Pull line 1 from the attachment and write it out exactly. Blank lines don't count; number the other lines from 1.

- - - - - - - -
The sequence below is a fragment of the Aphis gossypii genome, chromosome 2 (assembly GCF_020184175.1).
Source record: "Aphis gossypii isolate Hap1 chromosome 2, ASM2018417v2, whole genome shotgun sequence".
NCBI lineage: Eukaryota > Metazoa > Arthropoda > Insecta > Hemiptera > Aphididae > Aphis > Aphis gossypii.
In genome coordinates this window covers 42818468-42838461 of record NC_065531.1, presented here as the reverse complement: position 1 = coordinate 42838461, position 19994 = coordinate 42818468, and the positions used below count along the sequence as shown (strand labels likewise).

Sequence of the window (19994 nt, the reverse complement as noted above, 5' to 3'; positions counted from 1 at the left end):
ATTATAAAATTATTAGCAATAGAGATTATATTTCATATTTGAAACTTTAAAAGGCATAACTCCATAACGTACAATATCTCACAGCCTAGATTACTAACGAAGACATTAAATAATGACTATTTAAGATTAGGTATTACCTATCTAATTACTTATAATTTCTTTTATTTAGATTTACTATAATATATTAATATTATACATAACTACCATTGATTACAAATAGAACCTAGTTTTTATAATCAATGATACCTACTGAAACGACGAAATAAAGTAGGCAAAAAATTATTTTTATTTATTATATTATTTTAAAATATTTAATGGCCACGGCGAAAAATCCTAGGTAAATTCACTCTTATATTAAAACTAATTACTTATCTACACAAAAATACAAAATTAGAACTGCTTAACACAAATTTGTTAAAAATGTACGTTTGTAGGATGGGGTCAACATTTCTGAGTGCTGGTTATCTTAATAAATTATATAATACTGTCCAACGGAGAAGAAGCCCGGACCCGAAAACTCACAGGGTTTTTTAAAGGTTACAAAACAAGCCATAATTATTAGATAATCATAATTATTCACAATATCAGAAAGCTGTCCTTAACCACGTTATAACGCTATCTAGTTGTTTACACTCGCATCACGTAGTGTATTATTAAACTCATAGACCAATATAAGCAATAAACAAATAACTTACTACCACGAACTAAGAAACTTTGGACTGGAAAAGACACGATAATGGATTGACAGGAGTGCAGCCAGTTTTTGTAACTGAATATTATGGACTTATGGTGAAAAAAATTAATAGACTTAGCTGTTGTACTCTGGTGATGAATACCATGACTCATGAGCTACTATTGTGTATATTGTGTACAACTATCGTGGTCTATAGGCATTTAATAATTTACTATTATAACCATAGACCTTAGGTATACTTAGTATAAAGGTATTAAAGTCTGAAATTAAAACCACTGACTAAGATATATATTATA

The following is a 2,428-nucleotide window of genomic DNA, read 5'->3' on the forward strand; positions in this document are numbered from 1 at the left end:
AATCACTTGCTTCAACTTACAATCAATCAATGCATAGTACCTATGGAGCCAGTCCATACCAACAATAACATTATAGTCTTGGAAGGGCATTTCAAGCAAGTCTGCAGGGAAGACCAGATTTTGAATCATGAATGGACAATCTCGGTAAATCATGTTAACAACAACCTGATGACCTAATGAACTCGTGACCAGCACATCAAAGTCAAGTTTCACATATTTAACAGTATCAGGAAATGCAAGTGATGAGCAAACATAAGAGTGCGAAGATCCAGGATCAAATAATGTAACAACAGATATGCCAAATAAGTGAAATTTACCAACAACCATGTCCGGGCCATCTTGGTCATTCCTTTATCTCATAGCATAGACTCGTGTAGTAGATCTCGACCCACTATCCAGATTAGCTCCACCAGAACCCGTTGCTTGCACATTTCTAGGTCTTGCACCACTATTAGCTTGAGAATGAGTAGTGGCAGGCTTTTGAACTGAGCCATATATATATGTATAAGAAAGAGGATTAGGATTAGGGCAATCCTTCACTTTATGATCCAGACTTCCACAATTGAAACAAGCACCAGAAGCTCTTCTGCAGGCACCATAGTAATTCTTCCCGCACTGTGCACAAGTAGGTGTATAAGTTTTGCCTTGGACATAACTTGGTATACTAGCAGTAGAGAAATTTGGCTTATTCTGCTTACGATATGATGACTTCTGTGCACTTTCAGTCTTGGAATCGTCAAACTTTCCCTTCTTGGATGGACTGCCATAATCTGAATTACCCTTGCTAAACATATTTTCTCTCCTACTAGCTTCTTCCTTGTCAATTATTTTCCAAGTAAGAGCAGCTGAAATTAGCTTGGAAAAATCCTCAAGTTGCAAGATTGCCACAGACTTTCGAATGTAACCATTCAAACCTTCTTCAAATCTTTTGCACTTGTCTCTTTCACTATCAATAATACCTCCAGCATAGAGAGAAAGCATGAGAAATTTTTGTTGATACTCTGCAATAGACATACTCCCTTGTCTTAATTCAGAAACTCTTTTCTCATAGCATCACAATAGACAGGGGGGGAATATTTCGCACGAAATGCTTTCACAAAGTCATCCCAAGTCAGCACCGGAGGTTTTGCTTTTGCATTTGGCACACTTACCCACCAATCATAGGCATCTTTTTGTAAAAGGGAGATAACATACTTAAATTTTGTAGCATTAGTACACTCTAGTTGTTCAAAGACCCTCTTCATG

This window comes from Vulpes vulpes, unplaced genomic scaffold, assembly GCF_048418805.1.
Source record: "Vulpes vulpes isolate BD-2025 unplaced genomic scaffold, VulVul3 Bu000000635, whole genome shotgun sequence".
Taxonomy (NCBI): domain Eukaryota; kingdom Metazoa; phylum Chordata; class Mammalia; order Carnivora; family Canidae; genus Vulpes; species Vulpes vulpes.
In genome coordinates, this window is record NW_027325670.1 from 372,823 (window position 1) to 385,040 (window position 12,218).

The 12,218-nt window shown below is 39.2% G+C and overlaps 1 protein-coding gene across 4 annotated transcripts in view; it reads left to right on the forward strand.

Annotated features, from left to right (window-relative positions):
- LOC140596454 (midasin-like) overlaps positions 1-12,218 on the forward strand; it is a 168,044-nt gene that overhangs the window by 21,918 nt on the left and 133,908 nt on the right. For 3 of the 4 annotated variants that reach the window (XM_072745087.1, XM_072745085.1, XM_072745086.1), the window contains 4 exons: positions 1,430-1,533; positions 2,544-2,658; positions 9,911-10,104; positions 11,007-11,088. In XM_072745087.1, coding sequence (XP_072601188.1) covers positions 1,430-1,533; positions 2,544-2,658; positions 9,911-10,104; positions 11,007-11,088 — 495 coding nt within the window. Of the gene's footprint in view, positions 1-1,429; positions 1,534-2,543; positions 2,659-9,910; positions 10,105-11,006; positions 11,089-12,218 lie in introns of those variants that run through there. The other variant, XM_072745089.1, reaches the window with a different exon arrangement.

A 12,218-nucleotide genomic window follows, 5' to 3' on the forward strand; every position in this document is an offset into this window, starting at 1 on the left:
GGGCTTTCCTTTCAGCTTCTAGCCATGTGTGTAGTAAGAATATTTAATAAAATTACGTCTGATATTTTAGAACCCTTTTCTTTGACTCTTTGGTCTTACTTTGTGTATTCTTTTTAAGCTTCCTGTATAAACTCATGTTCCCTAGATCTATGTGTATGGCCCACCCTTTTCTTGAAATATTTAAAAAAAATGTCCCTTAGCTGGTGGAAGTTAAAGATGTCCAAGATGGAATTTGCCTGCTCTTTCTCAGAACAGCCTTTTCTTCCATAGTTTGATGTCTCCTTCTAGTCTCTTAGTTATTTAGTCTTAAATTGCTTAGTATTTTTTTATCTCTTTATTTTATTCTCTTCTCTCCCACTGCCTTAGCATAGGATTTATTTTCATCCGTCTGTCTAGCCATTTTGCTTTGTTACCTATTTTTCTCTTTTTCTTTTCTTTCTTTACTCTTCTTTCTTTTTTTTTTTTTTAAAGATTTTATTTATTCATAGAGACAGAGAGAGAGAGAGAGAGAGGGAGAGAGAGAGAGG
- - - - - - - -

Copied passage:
The sequence below is a fragment of the Aphis gossypii genome, chromosome 2 (assembly GCF_020184175.1).